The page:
“I saw how interested people were in all the cultural aspect of Saudi Arabia, which to them was linked to oil in their minds,” she says, remembering how the inclusion of female artists opened the eyes of Americans. “It sort of plucked away at the misperceptions they had about Saudi culture.”
Like Clark, she sees the magazine as a teaching tool and enjoys highlighting human achievement and inspiring readers to be a little more engaged and culturally empathetic by foregrounding their commonalities instead of differences.
A few examples of many, she says, are her profile of California-born calligrapher Mohamed Zakariya and a look at a transformative literacy program started by molecular biologist Rana Dajani in Amman, Jordan.
“I love that you can pick the magazine up and disappear into other worlds and step back into your world and it has changed,” she says.
She has also traveled extensively for the magazine, first for a story on the last surviving Cold War sister-city relationship between Seattle and Tashkent, Uzbekistan. The piece transformed her thinking on Central Asia and showed demand for a broader international lens (she later returned to examine art in Tashkent’s metro stations).
AramcoWorld’s “eager audience,” she says, generates more feedback than anything else she has produced.
“I get emails from Africa, Europe and the Middle East from people who will write long thank-yous—‘Wow, I never knew about this, and I’m so interested.’”
“AramcoWorld helps its readers widen their circle of inclusion.”
For the magazine’s global shift, Kesting credits Richard Doughty, who joined via a similar path to Clark, intersecting with the latter at Aramco for many years. A photojournalist who supported himself in graduate school by teaching and writing, Doughty positioned himself as a dual threat who could win jobs by keeping publications from having to shell out travel expenses for two people.
In 1989 Doughty landed a photography internship at Cairo Today magazine, but before he left for his first Middle Eastern adventure, fellow photographer and “Aramco brat” Wendy Levine told him he should check out the magazine. He grabbed his first gig, photographing and writing a story on a French road rally that traversed Egypt.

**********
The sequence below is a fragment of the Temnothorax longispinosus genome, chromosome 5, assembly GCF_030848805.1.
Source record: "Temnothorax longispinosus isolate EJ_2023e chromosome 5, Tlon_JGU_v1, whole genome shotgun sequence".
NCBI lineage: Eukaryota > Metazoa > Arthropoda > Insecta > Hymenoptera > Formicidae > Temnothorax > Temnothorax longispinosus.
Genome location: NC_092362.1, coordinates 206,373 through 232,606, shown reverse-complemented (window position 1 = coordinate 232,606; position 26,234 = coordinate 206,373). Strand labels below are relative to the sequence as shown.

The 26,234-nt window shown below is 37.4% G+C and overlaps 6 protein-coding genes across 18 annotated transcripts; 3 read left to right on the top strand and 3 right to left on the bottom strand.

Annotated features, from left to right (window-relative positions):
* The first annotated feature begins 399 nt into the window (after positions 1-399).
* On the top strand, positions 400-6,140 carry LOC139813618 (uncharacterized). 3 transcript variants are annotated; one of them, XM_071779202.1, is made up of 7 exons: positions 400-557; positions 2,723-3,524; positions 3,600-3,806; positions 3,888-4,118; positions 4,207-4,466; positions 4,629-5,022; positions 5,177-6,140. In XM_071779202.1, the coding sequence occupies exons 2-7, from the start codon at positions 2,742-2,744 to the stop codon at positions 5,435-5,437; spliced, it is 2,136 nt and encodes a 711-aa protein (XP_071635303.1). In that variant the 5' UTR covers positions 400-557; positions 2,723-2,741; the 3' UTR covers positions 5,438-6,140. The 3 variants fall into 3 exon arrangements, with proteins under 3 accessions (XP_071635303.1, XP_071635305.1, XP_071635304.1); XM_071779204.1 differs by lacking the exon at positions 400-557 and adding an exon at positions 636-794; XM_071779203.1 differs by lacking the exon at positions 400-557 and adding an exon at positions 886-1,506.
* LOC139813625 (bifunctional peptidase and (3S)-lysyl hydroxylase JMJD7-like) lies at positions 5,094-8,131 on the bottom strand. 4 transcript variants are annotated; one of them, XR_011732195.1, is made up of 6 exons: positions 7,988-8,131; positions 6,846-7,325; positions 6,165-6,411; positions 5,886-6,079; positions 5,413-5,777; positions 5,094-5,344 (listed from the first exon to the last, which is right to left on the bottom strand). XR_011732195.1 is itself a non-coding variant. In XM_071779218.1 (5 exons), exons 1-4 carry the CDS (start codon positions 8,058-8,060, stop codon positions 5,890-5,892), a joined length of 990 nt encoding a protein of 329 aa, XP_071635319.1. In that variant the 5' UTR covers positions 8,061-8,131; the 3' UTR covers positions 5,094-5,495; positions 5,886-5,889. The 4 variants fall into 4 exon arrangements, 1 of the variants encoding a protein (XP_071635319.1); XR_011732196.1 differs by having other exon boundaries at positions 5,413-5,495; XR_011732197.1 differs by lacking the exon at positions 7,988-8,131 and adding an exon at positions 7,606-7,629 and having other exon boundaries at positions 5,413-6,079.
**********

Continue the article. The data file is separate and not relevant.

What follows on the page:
As he continued to travel to the Middle East and prepare a thesis on how magazines covered conflict in Palestine, Doughty noticed a tendency, both within himself and other photographers and publishers, to “exoticize” or “other-ize” Arabs.
“They’ll wait until the modern-dressed person was out of the frame, and then they’ll take a pic of the old man in the robe smoking shisha because it looks like ‘old Egypt,’” he says.
Locals, he says, knew instinctively what journalists were doing, and they resented the way narratives were being shaped. The realization spurred a book project in Gaza where Doughty and his collaborators recorded and relayed subjects’ own descriptions of his photographs.
AramcoWorld, he would find out, shared an interest in providing context at this level.
“I saw AramcoWorld as the place where the Arab world and Muslim cultures were a priori part of an us and not a them, and I liked that very, very much,” he says.
Doughty joined the team as assistant editor in 1994, and went on to become editor in 2014, continuing to inculcate inclusion as the publication’s geographic scope, subject matter and readership began reaching even further into the Islamic world beyond the Middle East, from Bangladesh to Indonesia, as well as highlighting stories of migrants bringing their Arab or Islamic culture to third countries.
“We pick a photograph and walk through students analyzing the photograph. Why is it framed the way it is? What effect does it have on you as a viewer?”
In the years since the publication marked its golden jubilee in 1998, world events have conspired to bring even more urgency to the task of understanding the Middle East and the Islamic world, yet a deficit remains.
Julie Weiss, a longtime consultant for AramcoWorld’s outreach to classrooms, noticed misconceptions about the Middle East and North Africa and a dire need to interpret the region for a larger audience.
“People were just hungry for information—they knew the bare-bones outline of stuff that you might get from the newspapers, but they didn’t know anything else,” says Weiss, who has switched careers but still works on what’s now called the Learning Center 20 years after she was contracted by Doughty.